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The "Queen City of the South," Charlotte, North Carolina. (Photo courtesy of CRVA)
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This headpieces, featured in The Mint Museum, complimented a 1920s silk chiffon-and-velvet dress. (Photo by Susan J. Winiecki)
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The 20-room Duke Mansion now operates as a nonprofit; its proceeds are used to preserve the home. (Photo by Kristin Byrum/courtesy Duke Mansion)
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These lovely palmiers and cafe au lait can be found at Amelie's French Bakery in the North Davidson (NoDa) subdivision. (Photo courtesy: Amelie's French Bakery)
I grew up in the Queen City of the North — Buffalo, New York, on Lake Erie — but I was overdue for a first-time visit to the Queen City of the South — Charlotte, North Carolina — where a college friend is only a direct flight away from Richmond. Museums, shopping and hikes through historic neighborhoods were on tap for the long weekend.
The Olmsted Connection
In the 1870s, landscape architect Frederick Olmsted changed the face of Buffalo by connecting neighborhoods with six parks and seven parkways. His sons, in turn, had a significant impact on Charlotte. Their work is seen in the neighborhood of Dilworth, the city’s first streetcar suburb. (You can find out more under “Local History” at the Charlotte-Mecklenburg Historic Landmarks Commission website: cmhpf.org). Curving streets edged with trees follow the land’s topography, not a formal street grid. Dilworth is important to Charlotte not only because a nationally famous design firm created a lush residential neighborhood, but also because the Olmsteds’ work helped set the bar for suburban development.
Bonus: Bike Share
Tour Dilworth using one of the largest urban bike-share programs in the Southeast. Grab a Charlotte B-cycle (charlotte.bcycle.com) at East-West Station, pass turn-of-the-century homes along Dilworth Road and ride on East Boulevard, where the locally owned gift shop Paper Skyscraper (330 E. Boulevard, paperskyscraper.com) should be on your after-ride agenda.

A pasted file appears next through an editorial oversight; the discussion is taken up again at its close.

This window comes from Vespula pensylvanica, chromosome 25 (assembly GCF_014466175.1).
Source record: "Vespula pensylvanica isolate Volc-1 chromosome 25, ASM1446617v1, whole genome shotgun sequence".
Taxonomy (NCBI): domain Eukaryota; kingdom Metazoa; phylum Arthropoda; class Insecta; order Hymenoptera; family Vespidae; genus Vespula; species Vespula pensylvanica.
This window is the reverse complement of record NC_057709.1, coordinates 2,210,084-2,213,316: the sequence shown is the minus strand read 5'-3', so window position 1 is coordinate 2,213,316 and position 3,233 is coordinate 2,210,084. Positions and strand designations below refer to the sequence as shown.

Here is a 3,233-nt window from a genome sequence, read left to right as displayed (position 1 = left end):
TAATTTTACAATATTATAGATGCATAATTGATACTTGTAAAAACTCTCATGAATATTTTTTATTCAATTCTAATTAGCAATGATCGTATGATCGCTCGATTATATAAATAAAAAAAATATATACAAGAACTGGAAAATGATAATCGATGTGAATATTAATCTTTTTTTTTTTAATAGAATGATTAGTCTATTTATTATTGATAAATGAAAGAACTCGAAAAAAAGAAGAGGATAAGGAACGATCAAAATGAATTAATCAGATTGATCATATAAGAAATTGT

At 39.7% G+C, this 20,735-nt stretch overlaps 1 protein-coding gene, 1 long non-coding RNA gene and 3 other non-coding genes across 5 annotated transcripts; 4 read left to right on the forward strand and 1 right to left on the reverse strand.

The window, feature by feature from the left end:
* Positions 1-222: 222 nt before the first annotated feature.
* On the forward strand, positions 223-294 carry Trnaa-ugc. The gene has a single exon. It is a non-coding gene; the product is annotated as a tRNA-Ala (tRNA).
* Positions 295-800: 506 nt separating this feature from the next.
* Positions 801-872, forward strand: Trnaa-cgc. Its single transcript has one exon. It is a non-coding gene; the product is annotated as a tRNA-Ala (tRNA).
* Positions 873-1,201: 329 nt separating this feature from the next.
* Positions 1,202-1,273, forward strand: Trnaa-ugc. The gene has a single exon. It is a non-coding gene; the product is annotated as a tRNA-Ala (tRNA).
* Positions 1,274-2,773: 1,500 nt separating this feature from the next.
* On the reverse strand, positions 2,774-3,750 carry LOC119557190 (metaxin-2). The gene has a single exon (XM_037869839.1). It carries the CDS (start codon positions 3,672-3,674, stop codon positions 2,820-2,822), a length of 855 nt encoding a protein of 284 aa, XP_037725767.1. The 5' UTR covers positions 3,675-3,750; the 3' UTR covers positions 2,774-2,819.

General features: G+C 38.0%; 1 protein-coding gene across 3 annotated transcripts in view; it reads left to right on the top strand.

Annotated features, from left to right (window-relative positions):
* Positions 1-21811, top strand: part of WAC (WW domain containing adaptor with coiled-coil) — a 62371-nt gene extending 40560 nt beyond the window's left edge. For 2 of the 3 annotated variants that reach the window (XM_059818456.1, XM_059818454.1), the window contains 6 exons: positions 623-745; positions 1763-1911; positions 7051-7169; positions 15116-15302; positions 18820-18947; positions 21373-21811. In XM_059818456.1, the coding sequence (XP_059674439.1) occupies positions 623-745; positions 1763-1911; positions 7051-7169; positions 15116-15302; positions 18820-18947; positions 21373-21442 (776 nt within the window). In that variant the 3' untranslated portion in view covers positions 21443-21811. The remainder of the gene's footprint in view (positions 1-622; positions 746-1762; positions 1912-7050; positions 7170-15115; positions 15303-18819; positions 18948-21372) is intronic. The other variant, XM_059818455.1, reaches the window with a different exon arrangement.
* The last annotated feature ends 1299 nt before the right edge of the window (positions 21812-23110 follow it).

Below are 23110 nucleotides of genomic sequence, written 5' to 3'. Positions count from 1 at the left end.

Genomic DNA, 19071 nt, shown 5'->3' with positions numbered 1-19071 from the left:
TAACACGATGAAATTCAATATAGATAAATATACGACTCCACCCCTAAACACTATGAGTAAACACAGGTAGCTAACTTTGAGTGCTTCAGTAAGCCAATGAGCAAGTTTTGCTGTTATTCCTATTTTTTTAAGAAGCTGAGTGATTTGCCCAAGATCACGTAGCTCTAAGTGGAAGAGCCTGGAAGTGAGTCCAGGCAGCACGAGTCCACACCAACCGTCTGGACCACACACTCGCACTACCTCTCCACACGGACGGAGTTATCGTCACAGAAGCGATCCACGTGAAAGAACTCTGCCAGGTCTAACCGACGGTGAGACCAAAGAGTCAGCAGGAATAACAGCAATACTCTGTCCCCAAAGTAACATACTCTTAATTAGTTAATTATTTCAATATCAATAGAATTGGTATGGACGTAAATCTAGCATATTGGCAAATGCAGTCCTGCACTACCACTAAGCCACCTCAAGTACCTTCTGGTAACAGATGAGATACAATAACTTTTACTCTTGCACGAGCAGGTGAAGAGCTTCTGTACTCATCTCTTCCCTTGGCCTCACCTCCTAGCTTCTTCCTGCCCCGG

From Robes a la Francaise to Fortunys
Because The Valentine in Richmond was getting ready to open its new costume and textiles galleries, I wanted to see what The Mint Museum (2730 Randolph Road, mintmuseum.org) had in its collection. In 1972, the museum’s auxiliary members began collecting family heirlooms. Since then, more than 10,000 items have been donated, and they span three centuries of fashion. Three expansive galleries are filled with men’s, women’s and children’s clothing. The museum’s conservation team works on items in the galleries on Saturdays, enabling visitors to ask questions. At the museum’s Uptown location, “Body Embellishment” opened in April and will run through September 2016. From tattoos to nail art, from jewelry to fashion design, the exhibition includes 100 objects by artists and designers.
Morning in Myers Park
On Sunday morning, we took a drive through the Myers Park neighborhood. Named for William R. Myers and his son, Jack, it’s a 1,000-acre community filled with tree-lined streets and flowers. The elder Myers also donated land for the area’s first African-American college, Biddle College (now Johnson C. Smith University) and land for Myers Street School, the city’s first public school for African-Americans. Built in 1915, The Duke Mansion in Myers Park was expanded by owner James Buchanan Duke, who founded Duke Energy and the Duke Endowment. The 20-room inn (400 Hermitage Road, dukemansion.org) now operates as a nonprofit, with proceeds used to preserve the home.
Va. Connection in NoDa
Formerly a mill community, the North Davidson neighborhood, aka NoDa, has undergone 30 years of redevelopment after artists discovered it in the 1980s. Don’t miss a lunch at Cabo Fish Taco, founded by a Virginia Tech graduate and his wife (3201 N.Davidson St., cabofishtaco.com). Blackened tuna tacos with pine-apple-kiwi sauce were a great start to an afternoon filled with gallery hopping and shopping. Dessert was found a few blocks away at the 24-hour Amelie’s French Bakery (2424 N. Davidson St., ameliesfrenchbakery.com), where crunchy palmiers left their telltale shards all over my lap.
The Sleepy Poet
It doesn’t look like much from the outside — a low-slung brick warehouse off South Boulevard, but it’s what is inside that counts. The Sleepy Poet Antique Mall (4450 S. Boulevard, sleepypoetstuff.com) contains 55,000 square feet of well-organized booths, from vintage clothing and jewelry to repurposed industrial finds.
Queen City Ballpark Battle
The Queen cities appropriately battle it out this month. The Buffalo Bisons will meet the Charlotte Knights (charlotteknights.com) at BB&T Ballpark (324 S. Mint St.) on Aug. 5. The $54 million park, which opened in 2014, overlooks the Charlotte skyline in Uptown and serves a staple of my childhood diet, Buffalo’s very own Sahlen’s hot dogs. Queen cities reign!